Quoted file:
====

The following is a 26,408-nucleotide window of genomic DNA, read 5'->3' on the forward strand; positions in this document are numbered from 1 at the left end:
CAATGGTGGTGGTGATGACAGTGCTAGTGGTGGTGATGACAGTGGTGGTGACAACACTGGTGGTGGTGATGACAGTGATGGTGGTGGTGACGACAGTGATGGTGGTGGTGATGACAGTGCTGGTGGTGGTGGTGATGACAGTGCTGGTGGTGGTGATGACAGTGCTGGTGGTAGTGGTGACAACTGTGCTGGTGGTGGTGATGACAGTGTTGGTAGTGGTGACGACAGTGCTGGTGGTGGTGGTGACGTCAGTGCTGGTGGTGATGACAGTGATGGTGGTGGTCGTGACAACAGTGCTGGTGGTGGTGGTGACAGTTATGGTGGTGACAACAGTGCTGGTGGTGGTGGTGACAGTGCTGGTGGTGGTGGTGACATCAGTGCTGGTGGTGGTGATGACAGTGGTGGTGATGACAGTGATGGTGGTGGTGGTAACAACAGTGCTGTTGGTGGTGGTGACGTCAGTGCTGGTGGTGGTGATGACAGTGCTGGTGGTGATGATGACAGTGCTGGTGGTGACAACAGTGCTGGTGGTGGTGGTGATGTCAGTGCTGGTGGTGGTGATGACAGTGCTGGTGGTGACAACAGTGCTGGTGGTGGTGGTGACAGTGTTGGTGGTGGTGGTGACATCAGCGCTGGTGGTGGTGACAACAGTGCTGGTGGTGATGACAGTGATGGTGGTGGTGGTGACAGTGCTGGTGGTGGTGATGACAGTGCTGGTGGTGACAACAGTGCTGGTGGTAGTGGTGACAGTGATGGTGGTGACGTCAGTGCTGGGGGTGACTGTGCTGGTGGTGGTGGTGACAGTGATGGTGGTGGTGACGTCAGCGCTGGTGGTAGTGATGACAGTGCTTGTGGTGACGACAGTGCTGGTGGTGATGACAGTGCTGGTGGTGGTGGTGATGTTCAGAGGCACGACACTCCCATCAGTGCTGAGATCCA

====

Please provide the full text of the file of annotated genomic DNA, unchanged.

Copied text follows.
The following is a 26,408-nucleotide window of genomic DNA, read 5'->3' on the forward strand; positions in this document are numbered from 1 at the left end:
CAATGGTGGTGGTGATGACAGTGCTAGTGGTGGTGATGACAGTGGTGGTGACAACACTGGTGGTGGTGATGACAGTGATGGTGGTGGTGACGACAGTGATGGTGGTGGTGATGACAGTGCTGGTGGTGGTGGTGATGACAGTGCTGGTGGTGGTGATGACAGTGCTGGTGGTAGTGGTGACAACTGTGCTGGTGGTGGTGATGACAGTGTTGGTAGTGGTGACGACAGTGCTGGTGGTGGTGGTGACGTCAGTGCTGGTGGTGATGACAGTGATGGTGGTGGTCGTGACAACAGTGCTGGTGGTGGTGGTGACAGTTATGGTGGTGACAACAGTGCTGGTGGTGGTGGTGACAGTGCTGGTGGTGGTGGTGACATCAGTGCTGGTGGTGGTGATGACAGTGGTGGTGATGACAGTGATGGTGGTGGTGGTAACAACAGTGCTGTTGGTGGTGGTGACGTCAGTGCTGGTGGTGGTGATGACAGTGCTGGTGGTGATGATGACAGTGCTGGTGGTGACAACAGTGCTGGTGGTGGTGGTGATGTCAGTGCTGGTGGTGGTGATGACAGTGCTGGTGGTGACAACAGTGCTGGTGGTGGTGGTGACAGTGTTGGTGGTGGTGGTGACATCAGCGCTGGTGGTGGTGACAACAGTGCTGGTGGTGATGACAGTGATGGTGGTGGTGGTGACAGTGCTGGTGGTGGTGATGACAGTGCTGGTGGTGACAACAGTGCTGGTGGTAGTGGTGACAGTGATGGTGGTGACGTCAGTGCTGGGGGTGACTGTGCTGGTGGTGGTGGTGACAGTGATGGTGGTGGTGACGTCAGCGCTGGTGGTAGTGATGACAGTGCTTGTGGTGACGACAGTGCTGGTGGTGATGACAGTGCTGGTGGTGGTGGTGATGTTCAGAGGCACGACACTCCCATCAGTGCTGAGATCCA